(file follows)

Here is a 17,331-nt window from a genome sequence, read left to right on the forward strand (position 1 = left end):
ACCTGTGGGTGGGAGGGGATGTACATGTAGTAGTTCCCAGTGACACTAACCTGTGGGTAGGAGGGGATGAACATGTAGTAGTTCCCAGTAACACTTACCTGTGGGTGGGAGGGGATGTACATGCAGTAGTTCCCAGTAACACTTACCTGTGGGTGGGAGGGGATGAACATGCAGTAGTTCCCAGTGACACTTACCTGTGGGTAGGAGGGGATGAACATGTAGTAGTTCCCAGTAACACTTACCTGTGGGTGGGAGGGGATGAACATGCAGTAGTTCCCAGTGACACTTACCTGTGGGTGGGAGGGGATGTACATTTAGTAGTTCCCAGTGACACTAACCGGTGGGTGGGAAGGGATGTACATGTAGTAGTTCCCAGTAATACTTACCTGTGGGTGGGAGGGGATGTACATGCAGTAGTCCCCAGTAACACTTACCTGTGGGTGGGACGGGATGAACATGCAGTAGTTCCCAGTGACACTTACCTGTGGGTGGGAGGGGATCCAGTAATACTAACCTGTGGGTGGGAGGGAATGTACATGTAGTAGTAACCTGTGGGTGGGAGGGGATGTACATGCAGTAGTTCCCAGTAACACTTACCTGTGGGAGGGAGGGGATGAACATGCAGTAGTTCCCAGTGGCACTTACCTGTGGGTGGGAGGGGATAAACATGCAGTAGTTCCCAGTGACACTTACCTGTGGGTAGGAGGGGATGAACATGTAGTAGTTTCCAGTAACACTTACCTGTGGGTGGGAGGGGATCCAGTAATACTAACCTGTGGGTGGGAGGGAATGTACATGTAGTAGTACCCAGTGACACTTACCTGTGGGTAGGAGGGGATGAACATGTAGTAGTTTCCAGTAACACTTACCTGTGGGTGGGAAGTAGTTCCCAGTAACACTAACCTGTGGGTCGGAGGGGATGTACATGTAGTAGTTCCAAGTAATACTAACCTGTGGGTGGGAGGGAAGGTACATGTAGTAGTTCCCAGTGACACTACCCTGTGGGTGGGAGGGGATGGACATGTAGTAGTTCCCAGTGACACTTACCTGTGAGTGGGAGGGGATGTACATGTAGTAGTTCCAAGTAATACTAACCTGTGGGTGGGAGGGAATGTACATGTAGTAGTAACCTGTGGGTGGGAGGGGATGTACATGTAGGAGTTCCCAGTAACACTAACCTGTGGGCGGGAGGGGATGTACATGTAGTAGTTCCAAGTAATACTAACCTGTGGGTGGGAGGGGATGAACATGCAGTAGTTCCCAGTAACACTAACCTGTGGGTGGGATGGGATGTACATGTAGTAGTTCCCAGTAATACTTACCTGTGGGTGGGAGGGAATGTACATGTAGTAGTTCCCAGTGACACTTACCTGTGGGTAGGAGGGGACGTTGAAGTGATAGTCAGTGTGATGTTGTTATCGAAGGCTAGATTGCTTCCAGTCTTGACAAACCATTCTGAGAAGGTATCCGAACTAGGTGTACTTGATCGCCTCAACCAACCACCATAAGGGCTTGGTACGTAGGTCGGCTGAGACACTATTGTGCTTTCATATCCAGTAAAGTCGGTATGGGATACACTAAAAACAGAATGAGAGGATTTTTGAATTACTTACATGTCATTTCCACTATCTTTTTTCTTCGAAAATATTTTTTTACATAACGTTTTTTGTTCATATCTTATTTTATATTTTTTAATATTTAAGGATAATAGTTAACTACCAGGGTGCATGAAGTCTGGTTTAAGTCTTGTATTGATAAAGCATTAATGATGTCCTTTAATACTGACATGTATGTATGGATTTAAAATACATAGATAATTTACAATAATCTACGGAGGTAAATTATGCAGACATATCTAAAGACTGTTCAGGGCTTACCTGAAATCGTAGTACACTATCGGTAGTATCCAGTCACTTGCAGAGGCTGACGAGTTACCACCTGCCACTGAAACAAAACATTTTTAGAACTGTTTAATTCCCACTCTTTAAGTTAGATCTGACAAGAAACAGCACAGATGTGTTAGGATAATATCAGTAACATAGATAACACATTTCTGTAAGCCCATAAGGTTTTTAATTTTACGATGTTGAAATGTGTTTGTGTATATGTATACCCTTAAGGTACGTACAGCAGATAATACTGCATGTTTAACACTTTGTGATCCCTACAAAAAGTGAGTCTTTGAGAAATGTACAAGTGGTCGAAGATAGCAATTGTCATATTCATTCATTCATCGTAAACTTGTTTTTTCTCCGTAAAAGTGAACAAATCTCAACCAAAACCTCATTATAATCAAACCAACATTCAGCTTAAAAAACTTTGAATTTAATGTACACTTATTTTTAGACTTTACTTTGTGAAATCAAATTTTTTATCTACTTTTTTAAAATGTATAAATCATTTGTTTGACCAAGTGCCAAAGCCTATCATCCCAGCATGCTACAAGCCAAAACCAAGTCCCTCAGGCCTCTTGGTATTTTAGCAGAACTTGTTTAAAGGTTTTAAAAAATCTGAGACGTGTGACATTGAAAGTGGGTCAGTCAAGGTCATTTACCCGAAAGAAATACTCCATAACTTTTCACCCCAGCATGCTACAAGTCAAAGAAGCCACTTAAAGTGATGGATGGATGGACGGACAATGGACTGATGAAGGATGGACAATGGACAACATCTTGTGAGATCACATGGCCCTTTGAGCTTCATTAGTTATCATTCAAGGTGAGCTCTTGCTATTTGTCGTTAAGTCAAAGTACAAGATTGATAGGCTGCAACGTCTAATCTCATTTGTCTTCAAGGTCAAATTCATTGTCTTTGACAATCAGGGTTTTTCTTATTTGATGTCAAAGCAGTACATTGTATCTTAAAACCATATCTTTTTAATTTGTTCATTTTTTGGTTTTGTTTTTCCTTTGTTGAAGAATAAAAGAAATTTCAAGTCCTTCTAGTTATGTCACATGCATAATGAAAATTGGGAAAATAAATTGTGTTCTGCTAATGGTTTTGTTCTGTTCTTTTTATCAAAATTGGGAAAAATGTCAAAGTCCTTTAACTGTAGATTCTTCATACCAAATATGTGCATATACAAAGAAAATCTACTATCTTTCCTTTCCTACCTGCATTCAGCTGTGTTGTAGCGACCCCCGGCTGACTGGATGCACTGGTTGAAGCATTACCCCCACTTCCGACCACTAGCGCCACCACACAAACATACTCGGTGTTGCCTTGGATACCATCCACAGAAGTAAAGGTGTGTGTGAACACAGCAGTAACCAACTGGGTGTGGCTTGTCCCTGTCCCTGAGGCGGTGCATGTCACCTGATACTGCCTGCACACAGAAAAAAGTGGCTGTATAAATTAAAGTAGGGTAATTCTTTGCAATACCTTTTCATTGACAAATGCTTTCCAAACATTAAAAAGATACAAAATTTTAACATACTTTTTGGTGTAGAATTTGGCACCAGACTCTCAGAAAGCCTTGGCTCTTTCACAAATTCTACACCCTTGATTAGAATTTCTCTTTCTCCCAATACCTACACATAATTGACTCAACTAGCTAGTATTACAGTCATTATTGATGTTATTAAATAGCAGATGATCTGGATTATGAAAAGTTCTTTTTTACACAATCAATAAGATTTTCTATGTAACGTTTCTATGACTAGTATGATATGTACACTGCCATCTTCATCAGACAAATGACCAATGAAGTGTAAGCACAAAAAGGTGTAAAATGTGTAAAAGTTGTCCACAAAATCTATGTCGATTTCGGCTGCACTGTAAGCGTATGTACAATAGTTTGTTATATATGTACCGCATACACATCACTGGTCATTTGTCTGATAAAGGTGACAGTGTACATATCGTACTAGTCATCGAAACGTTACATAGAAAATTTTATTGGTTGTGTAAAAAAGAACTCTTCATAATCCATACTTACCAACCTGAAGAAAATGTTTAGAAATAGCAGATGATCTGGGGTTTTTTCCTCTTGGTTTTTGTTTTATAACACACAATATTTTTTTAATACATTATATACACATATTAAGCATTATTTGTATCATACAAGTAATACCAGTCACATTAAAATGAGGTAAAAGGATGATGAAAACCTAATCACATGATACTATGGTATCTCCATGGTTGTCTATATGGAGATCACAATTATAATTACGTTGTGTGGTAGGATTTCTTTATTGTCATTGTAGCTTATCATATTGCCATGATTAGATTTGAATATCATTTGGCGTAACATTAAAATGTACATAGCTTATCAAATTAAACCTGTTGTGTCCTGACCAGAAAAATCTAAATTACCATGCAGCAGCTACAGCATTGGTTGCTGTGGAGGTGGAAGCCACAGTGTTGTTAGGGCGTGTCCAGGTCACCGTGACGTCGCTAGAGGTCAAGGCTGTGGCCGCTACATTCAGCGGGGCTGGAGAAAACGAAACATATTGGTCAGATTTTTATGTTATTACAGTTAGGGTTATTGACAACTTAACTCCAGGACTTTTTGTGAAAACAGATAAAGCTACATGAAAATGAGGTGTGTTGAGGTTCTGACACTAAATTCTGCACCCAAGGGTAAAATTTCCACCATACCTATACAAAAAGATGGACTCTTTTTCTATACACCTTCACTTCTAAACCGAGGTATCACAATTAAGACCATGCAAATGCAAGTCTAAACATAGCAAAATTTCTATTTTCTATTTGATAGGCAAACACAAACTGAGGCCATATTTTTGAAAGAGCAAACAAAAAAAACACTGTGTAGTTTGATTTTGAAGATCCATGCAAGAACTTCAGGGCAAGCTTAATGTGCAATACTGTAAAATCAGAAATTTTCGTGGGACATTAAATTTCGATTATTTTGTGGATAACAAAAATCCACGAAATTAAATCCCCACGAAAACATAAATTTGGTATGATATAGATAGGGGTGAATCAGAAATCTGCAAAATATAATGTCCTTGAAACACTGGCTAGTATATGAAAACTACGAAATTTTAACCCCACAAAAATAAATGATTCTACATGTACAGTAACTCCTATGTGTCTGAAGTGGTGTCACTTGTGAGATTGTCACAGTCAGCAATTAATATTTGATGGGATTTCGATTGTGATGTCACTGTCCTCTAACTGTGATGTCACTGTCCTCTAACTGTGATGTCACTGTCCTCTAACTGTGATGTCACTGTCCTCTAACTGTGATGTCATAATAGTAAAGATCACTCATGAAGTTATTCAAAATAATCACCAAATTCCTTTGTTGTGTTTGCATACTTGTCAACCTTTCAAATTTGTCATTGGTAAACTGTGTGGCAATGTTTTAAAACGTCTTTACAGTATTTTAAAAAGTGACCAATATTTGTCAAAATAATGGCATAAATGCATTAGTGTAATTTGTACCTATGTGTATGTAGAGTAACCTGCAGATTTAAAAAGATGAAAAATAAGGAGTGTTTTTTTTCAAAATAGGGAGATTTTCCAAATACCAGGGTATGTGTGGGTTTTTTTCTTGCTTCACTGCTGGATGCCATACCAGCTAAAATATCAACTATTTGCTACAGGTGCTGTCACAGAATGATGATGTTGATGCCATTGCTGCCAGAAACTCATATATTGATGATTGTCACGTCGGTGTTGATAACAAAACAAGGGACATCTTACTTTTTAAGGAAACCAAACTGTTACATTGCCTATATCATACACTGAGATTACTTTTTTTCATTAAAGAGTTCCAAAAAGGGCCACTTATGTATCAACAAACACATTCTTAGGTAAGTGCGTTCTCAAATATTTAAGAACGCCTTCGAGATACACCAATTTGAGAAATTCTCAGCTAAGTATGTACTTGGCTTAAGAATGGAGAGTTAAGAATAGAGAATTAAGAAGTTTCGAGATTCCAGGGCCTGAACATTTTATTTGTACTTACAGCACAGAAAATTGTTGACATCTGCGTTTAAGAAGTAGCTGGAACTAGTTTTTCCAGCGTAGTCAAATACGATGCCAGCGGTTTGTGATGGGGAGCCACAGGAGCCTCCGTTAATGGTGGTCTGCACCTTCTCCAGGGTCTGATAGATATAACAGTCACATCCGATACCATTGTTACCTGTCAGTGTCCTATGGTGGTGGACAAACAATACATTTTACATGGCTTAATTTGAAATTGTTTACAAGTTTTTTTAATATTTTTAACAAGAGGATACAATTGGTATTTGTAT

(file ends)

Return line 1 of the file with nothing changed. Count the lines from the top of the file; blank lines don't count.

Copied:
Here is a 17,331-nt window from a genome sequence, read left to right on the forward strand (position 1 = left end):